Sam’s (Mom’s) Story: Once a Cancer Mom, Always a Cancer Mom

September is Childhood Cancer Awareness Month. Each day a different guest blogger will be featured who will generously share their personal experience with childhood cancer.  Stories are always more potent than statistics.     

By Pauline Grady

I’ve been thinking a lot lately.  I’ve come to a point in this journey that I am feeling a little lost.  It’s a common issue.  Sam is almost done with treatment, but where does this leave me?  Where does this leave a woman, a mother who worked full time prior to her son getting sick?

I started thinking about the different emotions I have felt since the beginning.  How lost I was, how much I felt that I had found a side of myself that I never knew existed and how I am now feeling lost again.  Lost, found, lost.  It is amplified when I meet the newer moms.  A common phrase I hear when I meet the new moms is “I don’t know how I am going to do this.”  Usually I only have a few minutes to talk to the new moms so my answer is usually “you get through it because you have to get through it, and you will.”  I’ve been told that numerous times when I was sure I couldn’t “get through it” and I’m sure I will continue to hear those words.

SeptemberSam1

As we get closer to Sam’s last chemo visit, Sam’s last chemo pills, Sam’s last steroid pulse, I think about what I would say if I had the time to sit down and talk for a few hours with the newer moms.

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Dear New Cancer Mom,

I’m sorry.  I am sorry that you are part of this group.  I am sorry you now have the title of cancer mom.  Your life has changed.  In one split second your world just fell apart.  Allow yourself to cry, it will make you feel better.  Allow yourself to kick and scream and have a tantrum, let it take all your energy, because there are somedays that crying is all you can do for the day.  The fog will lift, I promise.  The feeling you get when you walk into a store or a restaurant, that feeling that everything is surreal, that you want to turn around and walk out because everyone in that place is happy and laughing, it will go away.  In place of that, you will look at people that are constantly unhappy with their lives and remind them of how precious life is.

Stay positive, things do get better, but be a realist too.  Don’t allow people to make you think that your anxiety and worry is not justified.  It is.  Your child was diagnosed with cancer.  It’s a very scary world to be placed in.  Watching your child go through this and watching other children, it’s not something you wish upon anyone….but when you witness your own child and all the other children continually fighting, well….it will change your life.

Document your journey.  Whether it be a journal, a blog, pictures, videos.  Document it.  People may ask “why would you want to document this part of your life.”  It’s a reminder my friends, a reminder of the battle.  Write your child a letter at different times of their treatment so they see the battle in your eyes, as a mom.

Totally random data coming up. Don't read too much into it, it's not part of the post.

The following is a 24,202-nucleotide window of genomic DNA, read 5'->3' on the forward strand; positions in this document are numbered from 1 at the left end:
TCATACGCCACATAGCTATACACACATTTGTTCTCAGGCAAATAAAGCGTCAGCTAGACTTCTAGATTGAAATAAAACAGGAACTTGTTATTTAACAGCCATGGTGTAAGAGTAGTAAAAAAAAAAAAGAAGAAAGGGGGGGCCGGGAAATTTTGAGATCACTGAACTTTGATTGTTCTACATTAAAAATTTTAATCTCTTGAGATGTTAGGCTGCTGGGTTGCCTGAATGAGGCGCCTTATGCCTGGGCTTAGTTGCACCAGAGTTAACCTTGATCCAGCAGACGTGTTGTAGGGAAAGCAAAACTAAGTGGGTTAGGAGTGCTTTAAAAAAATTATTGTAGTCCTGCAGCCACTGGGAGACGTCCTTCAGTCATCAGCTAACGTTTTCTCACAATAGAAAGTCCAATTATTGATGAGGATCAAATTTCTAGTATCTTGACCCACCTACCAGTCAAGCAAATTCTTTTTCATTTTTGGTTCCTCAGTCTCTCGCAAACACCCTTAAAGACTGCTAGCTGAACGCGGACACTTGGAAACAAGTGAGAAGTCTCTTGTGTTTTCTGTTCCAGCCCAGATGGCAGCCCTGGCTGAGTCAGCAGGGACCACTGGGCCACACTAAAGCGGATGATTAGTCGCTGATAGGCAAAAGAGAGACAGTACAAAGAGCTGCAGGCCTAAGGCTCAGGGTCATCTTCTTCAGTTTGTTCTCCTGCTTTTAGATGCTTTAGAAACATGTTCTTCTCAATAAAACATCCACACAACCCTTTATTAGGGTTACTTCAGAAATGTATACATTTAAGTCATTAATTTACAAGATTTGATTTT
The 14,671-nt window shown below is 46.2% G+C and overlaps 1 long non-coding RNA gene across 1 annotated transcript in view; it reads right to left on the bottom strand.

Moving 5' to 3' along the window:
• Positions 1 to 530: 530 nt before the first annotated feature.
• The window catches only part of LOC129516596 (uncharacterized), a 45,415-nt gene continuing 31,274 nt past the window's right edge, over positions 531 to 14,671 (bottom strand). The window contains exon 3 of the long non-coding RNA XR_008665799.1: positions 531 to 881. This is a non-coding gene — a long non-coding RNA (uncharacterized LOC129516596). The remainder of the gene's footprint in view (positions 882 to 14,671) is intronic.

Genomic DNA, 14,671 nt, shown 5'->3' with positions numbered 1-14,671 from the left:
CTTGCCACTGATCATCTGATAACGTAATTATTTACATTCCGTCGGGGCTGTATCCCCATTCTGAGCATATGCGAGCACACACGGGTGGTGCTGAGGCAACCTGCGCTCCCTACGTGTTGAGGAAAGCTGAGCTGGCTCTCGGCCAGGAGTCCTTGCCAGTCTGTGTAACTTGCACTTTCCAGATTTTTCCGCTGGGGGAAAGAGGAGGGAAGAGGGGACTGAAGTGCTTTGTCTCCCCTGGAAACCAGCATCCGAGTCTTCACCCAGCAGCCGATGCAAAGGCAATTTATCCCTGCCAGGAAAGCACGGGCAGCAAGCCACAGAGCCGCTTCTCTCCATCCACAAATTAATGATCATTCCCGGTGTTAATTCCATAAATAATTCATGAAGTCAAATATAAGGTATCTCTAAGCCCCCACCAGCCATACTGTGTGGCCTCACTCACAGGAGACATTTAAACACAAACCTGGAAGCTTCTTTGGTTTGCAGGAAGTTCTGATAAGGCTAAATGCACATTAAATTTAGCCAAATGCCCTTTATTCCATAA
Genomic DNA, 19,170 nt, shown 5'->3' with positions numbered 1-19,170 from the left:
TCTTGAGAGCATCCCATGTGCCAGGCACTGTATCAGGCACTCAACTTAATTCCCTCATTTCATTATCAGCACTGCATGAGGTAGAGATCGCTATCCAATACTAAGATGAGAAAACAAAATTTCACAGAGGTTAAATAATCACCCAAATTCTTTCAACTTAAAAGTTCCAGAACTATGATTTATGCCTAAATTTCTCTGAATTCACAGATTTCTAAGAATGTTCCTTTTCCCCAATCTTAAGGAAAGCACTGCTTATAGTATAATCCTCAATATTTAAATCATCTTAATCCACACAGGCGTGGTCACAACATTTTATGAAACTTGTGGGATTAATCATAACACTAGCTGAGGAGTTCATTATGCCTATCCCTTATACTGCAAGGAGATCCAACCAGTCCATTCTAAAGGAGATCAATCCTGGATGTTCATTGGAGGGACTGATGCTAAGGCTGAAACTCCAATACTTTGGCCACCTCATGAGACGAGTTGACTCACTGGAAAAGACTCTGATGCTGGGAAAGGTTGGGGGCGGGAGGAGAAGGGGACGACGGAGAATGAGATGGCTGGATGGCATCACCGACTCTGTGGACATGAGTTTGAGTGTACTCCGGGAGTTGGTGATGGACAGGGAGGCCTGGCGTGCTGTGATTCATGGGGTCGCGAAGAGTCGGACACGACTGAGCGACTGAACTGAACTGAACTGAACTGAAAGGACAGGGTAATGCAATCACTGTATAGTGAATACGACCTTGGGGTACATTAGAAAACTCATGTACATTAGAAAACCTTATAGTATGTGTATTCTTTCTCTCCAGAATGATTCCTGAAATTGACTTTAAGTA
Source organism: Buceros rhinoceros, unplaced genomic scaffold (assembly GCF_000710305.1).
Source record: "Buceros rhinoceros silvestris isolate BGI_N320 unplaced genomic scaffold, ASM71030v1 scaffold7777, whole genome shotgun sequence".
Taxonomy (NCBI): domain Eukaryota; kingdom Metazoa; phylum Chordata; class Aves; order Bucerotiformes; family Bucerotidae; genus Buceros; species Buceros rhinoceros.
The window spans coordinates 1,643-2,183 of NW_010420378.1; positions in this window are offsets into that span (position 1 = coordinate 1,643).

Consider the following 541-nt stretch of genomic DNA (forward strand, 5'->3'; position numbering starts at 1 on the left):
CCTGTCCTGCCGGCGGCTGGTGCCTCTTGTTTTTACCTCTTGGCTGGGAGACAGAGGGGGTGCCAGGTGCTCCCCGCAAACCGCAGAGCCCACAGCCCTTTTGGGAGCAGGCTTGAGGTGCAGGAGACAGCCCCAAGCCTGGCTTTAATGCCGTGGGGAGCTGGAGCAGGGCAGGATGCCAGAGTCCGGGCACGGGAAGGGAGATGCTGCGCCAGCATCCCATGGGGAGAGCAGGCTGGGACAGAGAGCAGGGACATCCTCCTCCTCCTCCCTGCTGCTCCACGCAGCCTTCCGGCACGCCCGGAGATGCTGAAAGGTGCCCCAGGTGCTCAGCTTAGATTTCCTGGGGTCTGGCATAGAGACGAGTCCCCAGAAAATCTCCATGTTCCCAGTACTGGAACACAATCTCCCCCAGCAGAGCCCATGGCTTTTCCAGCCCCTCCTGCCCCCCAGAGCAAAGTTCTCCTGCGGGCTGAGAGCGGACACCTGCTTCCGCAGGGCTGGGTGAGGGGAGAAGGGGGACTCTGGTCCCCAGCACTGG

There are people that will support you the entire time, and others that just can’t keep up, that are tired of altering their life to accomodate you.  Those are the ones who don’t understantd.  There is no need for you to explain, so don’t.  You have a sick child, there is no explanation needed.  Move forward and don’t hate them for it.  It’s just a reminder of how difficult this life is and that some people chose to step back when things get to rough.

If you have a spouse, spend time with them alone as much as possible, go out on dates when you are able to and take a nap when the opportunity is there.  Don’t complain to much about the little things, it’s not worth it.  Pay it forward,  there are many, many people that will help you.  Some people that you don’t even know.

Swallow your pride and ask for help when needed.  Surround yourself with people that understand and know what you are going through.  No matter how much others claim to know what you are going through, they don’t.  Perhaps they sympathize with us, but they can never empathize.

If the opportunity arises, take sometime for yourself.  Even if it’s a ride in the car by yourself, do it.  Don’t feel guilty.  You are giving 110% of yourself to help save your child.  The worrying, anxiety and lack of sleep is overwhelmingly exhausting.  If there is anything that has caught me off guard this entire 3 years is the exhaustion that comes with the sleepless nights, the hospitalizations, the worrying, the crying and just the fight.

Regardless of the type of cancer, the battle is long and difficult.  Regardless of what others say, this will be a part of your life forever.  Once a Cancer Mom, always a Cancer Mom.  Hang in there.  Keep moving forward.  Head up, chin up.  #onward

Sincerely,

A Cancer Mom

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This post originally appeared in Pauline’s blog about her son’s cancer treatment, chemoanddonuts.  Pauline’s son, Sam, finished his leukemia chemo protocol yesterday (!), but she will always and forever remain a Cancer Mom.  

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